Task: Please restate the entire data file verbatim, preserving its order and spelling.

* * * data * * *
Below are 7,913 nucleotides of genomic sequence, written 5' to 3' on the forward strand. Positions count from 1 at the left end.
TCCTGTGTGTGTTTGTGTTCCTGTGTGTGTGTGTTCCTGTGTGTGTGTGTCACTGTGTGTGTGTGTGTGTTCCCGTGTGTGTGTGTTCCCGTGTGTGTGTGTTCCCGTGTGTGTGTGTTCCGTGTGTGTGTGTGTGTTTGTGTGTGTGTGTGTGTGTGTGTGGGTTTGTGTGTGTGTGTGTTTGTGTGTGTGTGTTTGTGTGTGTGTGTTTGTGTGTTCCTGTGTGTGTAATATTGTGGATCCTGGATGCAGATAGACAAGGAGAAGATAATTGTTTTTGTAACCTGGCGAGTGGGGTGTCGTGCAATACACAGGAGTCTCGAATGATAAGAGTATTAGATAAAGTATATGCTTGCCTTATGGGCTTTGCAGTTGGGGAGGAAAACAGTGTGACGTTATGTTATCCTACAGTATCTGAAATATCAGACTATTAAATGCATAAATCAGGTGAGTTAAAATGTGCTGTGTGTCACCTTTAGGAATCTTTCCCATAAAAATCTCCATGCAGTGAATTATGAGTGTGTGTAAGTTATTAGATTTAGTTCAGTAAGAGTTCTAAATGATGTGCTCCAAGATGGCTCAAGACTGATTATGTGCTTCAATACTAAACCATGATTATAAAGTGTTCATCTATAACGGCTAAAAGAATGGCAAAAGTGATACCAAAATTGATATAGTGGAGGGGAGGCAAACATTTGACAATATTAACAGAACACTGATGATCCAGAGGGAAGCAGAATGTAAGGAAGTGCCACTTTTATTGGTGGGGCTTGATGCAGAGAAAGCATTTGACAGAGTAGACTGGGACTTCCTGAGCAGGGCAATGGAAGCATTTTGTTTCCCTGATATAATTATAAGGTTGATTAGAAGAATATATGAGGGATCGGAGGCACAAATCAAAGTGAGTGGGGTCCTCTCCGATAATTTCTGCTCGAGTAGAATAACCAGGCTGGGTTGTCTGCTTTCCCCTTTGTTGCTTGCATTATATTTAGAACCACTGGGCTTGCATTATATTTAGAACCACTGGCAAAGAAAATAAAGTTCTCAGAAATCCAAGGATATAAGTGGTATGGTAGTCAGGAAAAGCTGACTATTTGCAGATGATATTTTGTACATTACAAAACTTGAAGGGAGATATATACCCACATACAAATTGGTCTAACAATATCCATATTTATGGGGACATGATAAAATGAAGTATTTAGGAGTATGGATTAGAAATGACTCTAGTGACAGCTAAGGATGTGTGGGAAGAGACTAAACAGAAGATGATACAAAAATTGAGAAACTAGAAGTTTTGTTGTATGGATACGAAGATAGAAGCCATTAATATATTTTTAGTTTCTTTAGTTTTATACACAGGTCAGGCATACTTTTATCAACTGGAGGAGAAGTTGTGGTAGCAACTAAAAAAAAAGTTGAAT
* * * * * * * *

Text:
Below are 7,913 nucleotides of genomic sequence, written 5' to 3' on the forward strand. Positions count from 1 at the left end.
TCCTGTGTGTGTTTGTGTTCCTGTGTGTGTGTGTTCCTGTGTGTGTGTGTCACTGTGTGTGTGTGTGTGTTCCCGTGTGTGTGTGTTCCCGTGTGTGTGTGTTCCCGTGTGTGTGTGTTCCGTGTGTGTGTGTGTGTTTGTGTGTGTGTGTGTGTGTGTGTGGGTTTGTGTGTGTGTGTGTTTGTGTGTGTGTGTTTGTGTGTGTGTGTTTGTGTGTTCCTGTGTGTGTAATATTGTGGATCCTGGATGCAGATAGACAAGGAGAAGATAATTGTTTTTGTAACCTGGCGAGTGGGGTGTCGTGCAATACACAGGAGTCTCGAATGATAAGAGTATTAGATAAAGTATATGCTTGCCTTATGGGCTTTGCAGTTGGGGAGGAAAACAGTGTGACGTTATGTTATCCTACAGTATCTGAAATATCAGACTATTAAATGCATAAATCAGGTGAGTTAAAATGTGCTGTGTGTCACCTTTAGGAATCTTTCCCATAAAAATCTCCATGCAGTGAATTATGAGTGTGTGTAAGTTATTAGATTTAGTTCAGTAAGAGTTCTAAATGATGTGCTCCAAGATGGCTCAAGACTGATTATGTGCTTCAATACTAAACCATGATTATAAAGTGTTCATCTATAACGGCTAAAAGAATGGCAAAAGTGATACCAAAATTGATATAGTGGAGGGGAGGCAAACATTTGACAATATTAACAGAACACTGATGATCCAGAGGGAAGCAGAATGTAAGGAAGTGCCACTTTTATTGGTGGGGCTTGATGCAGAGAAAGCATTTGACAGAGTAGACTGGGACTTCCTGAGCAGGGCAATGGAAGCATTTTGTTTCCCTGATATAATTATAAGGTTGATTAGAAGAATATATGAGGGATCGGAGGCACAAATCAAAGTGAGTGGGGTCCTCTCCGATAATTTCTGCTCGAGTAGAATAACCAGGCTGGGTTGTCTGCTTTCCCCTTTGTTGCTTGCATTATATTTAGAACCACTGGGCTTGCATTATATTTAGAACCACTGGCAAAGAAAATAAAGTTCTCAGAAATCCAAGGATATAAGTGGTATGGTAGTCAGGAAAAGCTGACTATTTGCAGATGATATTTTGTACATTACAAAACTTGAAGGGAGATATATACCCACATACAAATTGGTCTAACAATATCCATATTTATGGGGACATGATAAAATGAAGTATTTAGGAGTATGGATTAGAAATGACTCTAGTGACAGCTAAGGATGTGTGGGAAGAGACTAAACAGAAGATGATACAAAAATTGAGAAACTAGAAGTTTTGTTGTATGGATACGAAGATAGAAGCCATTAATATATTTTTAGTTTCTTTAGTTTTATACACAGGTCAGGCATACTTTTATCAACTGGAGGAGAAGTTGTGGTAGCAACTAAAAAAAAAGTTGAAT